Over the past five years, the principal investigator (PI) has focused his attention on the respiratory function of the upper airway. Ongoing research seeks to elucidate the factors which modulate the respiratory- related activity of upper airway muscles. In addition, current work seeks to determine the role of upper airway muscles in the pathogenesis of the clinical sleep disorder, obstructive sleep apnea. The Pulmonary Division at UTMB Galveston has provided the PI with the unique opportunity to pursue the answers to these questions in three important areas: animal research, and clinical research during both wakefulness and sleep. Over the next five years, the PI seeks to develop his Animal, Sleep and Clinical Control of Breathing Laboratories into an integrated network for the investigation of physiologic and pathophysiologic aspects of upper airway function. Two other related goals over the next five years are 1) to strengthen collaborative ties with other investigators with primary interests in upper airway function and 2) to develop the expertise in basic neurophysiology which will be applied to studying neuromotor control of the upper airway. In addition to ongoing work on the pathogenesis of obstructive sleep apnea, specific research over the next five years will focus on the role of the larynx in the regulation of respiration in humans. New techniques developed in our laboratory allow electromyographic recordings to be routinely obtained from 3 previously inaccessible laryngeal muscles: the thyroarytenoid, arytenoideus and posterior cricoarytenoid. Support of this application will allow the application of these techniques to determine the factors which control the respiratory-related activity of these intrinsic laryngeal muscles. Correlation of the electromyographic recordings with measurements of laryngeal airway resistance and vocal cord position will be used to determine 1) the physiologic and pathophysiologic factors which control the respiratory-related activity of intrinsic laryngeal muscles, and 2) the net effect of changes in intrinsic laryngeal muscle activity on laryngeal function.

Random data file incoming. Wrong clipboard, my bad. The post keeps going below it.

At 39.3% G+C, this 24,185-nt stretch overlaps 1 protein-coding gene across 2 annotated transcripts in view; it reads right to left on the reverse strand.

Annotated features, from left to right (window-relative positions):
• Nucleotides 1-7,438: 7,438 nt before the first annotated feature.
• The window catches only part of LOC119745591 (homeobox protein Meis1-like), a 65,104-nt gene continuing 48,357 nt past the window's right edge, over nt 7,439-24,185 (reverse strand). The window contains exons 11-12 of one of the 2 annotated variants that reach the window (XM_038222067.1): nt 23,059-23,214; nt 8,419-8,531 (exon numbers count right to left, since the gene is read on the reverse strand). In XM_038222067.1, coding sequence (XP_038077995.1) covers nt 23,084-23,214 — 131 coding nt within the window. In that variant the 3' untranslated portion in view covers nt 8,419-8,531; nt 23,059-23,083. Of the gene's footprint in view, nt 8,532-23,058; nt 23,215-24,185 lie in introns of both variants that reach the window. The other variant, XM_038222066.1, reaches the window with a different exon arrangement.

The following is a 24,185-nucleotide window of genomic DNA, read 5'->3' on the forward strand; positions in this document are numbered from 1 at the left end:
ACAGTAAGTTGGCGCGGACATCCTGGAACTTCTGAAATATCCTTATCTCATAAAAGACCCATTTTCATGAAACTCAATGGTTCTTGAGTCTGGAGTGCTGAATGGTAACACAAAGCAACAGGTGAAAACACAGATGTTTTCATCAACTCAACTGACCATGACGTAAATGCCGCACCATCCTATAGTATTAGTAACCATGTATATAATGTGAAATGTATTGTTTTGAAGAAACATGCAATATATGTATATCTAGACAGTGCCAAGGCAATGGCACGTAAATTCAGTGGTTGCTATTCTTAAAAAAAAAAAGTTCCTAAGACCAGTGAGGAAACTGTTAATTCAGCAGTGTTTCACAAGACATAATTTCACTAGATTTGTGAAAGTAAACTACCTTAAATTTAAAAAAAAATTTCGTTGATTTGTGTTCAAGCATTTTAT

National Institute of Health (NIH)
National Heart, Lung, and Blood Institute (NHLBI)
Modified Research Career Development Award (K04)
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Respiratory and Applied Physiology Study Section (RAP)
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University of Texas Medical Br Galveston
Schools of Medicine
United States
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